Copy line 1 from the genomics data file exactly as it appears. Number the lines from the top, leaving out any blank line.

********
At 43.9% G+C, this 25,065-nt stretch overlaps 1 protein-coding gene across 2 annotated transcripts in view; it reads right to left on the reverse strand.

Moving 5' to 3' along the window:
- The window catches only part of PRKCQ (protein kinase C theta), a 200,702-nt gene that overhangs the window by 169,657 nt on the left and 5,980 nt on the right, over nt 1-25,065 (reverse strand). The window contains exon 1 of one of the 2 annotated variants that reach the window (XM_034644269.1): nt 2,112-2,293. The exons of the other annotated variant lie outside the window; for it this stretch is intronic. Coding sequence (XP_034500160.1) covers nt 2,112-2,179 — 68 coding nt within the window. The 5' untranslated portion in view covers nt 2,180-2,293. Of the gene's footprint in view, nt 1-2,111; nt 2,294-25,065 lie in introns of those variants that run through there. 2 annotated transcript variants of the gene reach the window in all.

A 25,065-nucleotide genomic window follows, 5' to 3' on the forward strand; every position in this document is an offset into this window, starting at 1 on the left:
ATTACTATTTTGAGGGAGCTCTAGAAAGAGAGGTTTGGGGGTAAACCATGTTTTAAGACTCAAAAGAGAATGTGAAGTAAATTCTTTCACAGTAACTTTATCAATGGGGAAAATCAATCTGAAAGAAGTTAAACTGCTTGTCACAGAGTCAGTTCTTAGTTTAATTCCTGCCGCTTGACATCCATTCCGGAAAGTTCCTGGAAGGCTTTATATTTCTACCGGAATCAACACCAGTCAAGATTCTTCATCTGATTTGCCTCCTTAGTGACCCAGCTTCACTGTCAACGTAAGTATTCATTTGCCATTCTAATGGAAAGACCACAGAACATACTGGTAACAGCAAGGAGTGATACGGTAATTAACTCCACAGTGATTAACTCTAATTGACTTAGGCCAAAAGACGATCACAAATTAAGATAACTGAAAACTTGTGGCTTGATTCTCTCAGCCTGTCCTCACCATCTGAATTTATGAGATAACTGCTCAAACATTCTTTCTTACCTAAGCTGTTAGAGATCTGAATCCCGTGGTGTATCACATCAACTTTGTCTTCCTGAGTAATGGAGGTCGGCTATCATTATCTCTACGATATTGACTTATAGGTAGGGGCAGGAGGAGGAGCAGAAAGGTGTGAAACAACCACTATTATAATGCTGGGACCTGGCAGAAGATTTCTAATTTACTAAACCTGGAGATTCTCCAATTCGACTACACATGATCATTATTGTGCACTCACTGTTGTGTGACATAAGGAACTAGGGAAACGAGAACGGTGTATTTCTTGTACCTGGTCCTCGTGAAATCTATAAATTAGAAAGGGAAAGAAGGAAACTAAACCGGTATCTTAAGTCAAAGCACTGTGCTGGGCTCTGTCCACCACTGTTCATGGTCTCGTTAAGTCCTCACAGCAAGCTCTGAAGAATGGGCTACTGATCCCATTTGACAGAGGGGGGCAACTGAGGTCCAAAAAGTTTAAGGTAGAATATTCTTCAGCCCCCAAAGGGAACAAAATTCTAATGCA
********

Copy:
At 43.9% G+C, this 25,065-nt stretch overlaps 1 protein-coding gene across 2 annotated transcripts in view; it reads right to left on the reverse strand.